The Pairings:

Mild Winter Beer with Savory and Sweet French Onion Soup
Awe the Mild, a revisit to a most popular style beer in England where one can drink a couple glasses and not smell like a hop yard or feel too buzzed to drive home. Remember “Buzzed driving is drunk driving!” That said the ABV is higher than I had hoped nearing 6%. The toffee color and creamy head come together for a great mild with a smooth mouth feel and finish. The taste of wheat is noticeable and some say the small amount of rye flakes used in brewing comes through. This is a solid daily driver, errr drinker.
ABV: 5.6% IBU: 28

Honkers Ale with Phyllo Brie Cups and Honey Lavender Drizzle
This English bitter is one of Goose Island’s best selling beers and has been winning awards for them since 1994. As a good bitter should, Honkers has a great bite of hops up front and a well balanced malt taste to balance her out. I love beers that have a biscuity flavor that keeps the glass coming back to your mouth. The brie cups were delicious but a little on the David the Gnome size, in fact too small to photo before disapearing!
ABV: 4.2% IBU: 30

Nut Brown Ale with Pecan Smoked Chicken Drummie and Herb Roasted Parsnips w/Frangelico Glaze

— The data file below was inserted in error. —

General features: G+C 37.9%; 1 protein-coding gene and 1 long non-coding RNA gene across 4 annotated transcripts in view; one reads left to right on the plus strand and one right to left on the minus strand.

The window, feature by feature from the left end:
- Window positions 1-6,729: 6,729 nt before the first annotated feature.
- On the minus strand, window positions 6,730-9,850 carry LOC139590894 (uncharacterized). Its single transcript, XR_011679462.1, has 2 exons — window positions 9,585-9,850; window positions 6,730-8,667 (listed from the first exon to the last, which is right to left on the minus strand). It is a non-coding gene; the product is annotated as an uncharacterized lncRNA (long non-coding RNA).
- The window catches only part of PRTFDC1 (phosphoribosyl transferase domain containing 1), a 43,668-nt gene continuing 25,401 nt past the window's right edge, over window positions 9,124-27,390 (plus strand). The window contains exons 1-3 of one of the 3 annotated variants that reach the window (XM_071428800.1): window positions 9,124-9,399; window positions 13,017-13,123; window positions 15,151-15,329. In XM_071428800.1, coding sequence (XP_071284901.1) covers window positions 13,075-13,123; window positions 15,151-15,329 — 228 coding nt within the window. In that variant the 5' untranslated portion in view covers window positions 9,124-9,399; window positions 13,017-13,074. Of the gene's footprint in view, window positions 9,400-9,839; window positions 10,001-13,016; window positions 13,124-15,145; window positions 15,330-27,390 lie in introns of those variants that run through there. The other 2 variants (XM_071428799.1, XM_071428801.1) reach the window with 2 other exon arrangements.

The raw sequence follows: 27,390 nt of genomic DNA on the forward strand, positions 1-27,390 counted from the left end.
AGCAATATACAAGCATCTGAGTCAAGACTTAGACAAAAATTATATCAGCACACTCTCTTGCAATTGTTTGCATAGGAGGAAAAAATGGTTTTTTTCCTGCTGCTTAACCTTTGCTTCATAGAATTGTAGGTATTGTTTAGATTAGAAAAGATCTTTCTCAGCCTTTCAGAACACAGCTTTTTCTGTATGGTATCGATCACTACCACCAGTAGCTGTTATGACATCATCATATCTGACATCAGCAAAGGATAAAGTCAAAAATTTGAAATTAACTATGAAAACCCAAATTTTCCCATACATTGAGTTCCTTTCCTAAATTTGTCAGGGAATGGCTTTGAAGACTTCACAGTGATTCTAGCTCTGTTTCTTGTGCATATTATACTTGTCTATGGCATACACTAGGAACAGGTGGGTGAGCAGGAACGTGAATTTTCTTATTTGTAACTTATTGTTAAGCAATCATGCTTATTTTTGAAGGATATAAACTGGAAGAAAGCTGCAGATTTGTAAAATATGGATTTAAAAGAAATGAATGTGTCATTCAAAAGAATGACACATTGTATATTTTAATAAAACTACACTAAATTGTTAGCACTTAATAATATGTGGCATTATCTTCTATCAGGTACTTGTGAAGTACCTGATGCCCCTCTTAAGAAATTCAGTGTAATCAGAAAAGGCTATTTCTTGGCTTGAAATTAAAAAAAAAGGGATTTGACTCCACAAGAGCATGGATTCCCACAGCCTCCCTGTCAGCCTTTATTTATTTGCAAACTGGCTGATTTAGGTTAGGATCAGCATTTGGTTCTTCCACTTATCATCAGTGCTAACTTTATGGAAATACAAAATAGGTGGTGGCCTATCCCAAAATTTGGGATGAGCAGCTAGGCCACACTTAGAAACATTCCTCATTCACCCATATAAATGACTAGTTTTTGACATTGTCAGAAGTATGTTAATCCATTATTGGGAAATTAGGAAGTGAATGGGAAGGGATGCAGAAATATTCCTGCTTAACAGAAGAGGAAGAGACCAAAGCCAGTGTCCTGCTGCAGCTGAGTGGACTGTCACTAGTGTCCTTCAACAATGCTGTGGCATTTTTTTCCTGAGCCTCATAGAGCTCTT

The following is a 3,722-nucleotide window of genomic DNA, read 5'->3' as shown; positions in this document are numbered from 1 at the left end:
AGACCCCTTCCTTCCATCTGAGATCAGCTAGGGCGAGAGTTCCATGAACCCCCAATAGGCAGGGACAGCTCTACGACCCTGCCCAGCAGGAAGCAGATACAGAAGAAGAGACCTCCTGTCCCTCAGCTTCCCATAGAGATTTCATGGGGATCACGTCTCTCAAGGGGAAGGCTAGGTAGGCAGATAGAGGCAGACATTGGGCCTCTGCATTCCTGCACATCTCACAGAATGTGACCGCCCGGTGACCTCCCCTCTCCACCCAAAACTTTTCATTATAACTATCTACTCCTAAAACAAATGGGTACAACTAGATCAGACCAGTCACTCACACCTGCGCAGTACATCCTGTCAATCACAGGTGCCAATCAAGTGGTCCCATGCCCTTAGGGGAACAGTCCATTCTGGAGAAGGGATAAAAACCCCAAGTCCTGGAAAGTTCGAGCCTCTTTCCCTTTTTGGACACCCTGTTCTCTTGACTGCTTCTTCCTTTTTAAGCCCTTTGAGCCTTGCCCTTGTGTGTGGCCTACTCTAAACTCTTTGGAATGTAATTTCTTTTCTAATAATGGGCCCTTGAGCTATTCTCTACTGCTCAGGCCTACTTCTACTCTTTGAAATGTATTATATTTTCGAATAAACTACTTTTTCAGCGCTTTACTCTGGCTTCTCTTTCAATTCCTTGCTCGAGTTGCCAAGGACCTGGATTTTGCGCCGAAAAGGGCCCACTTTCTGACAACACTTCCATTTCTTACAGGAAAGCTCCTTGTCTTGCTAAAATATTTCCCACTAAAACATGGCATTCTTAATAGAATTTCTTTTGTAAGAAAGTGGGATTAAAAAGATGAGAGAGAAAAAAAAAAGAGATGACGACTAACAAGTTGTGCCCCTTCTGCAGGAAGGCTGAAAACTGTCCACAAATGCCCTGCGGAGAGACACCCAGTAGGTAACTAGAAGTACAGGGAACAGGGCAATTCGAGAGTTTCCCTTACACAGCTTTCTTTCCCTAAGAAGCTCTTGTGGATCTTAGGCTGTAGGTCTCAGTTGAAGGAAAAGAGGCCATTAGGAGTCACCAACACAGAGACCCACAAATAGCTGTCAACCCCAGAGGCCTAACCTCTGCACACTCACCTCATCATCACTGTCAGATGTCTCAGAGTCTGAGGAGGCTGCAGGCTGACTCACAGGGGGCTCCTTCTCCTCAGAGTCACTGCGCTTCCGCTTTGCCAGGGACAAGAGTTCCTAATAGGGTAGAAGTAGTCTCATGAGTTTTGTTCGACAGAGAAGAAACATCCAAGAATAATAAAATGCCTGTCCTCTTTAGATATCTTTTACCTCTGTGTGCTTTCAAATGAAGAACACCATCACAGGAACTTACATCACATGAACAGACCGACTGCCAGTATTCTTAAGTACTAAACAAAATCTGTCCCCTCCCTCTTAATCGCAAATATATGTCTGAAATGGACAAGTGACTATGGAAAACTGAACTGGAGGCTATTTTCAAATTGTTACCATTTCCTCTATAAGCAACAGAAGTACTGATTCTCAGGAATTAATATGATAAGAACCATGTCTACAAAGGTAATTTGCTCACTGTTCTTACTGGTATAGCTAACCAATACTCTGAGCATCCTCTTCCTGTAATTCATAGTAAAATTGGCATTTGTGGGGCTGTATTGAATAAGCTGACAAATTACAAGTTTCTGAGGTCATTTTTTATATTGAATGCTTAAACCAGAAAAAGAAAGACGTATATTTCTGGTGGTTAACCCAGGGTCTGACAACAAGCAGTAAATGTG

The Nut Brown Ale round out the English inspired beers and offered us the best food-beer paring of the night. Grinders hit this smooth brown with a mouth feel of wheat on the nose by providing a smoked drummie infused with pecan flavors. Either one alone was good, but together the flavors blended perfectly to smooth the hop edges of the beer and cut the smoked taste from the chicken. Well done Grinders! The American twist on the brown gives a better mouth feel, tan frothy head, and a wonderful nutty undertone.
ABV: 5.3% IBU: 25

Pere Jacques with Pan Fried Pork Choplette and Apple Compote, Cranberry Sauce
Pere Jacques or Father Jake was the first beer of the night to delve into GI’s flare for Belgian Style Ales. This Belgian Style Abbey Ale comes right out of the glass with a nose of fruit, lots of yeast flavors, and a great malt base. Pere requires a 10 week brew time to develop the complexity of flavors and aromas expected from Belgian ales. The choplette-teet was a sweet, savory combo that helped extenuate the fruit and yeast flavors within the ale. Being bottle conditioned and a strong showing of alcohol, you can cellar this baby for up to five years. If you haven’t aged a bottle of beer, get on it as this is very rewarding. The KCHH group brewed a Belgian Golden Strong in spring 2007 and has tasted a bottle every year since. High-quality for sure.
ABV: 8% IBU: 26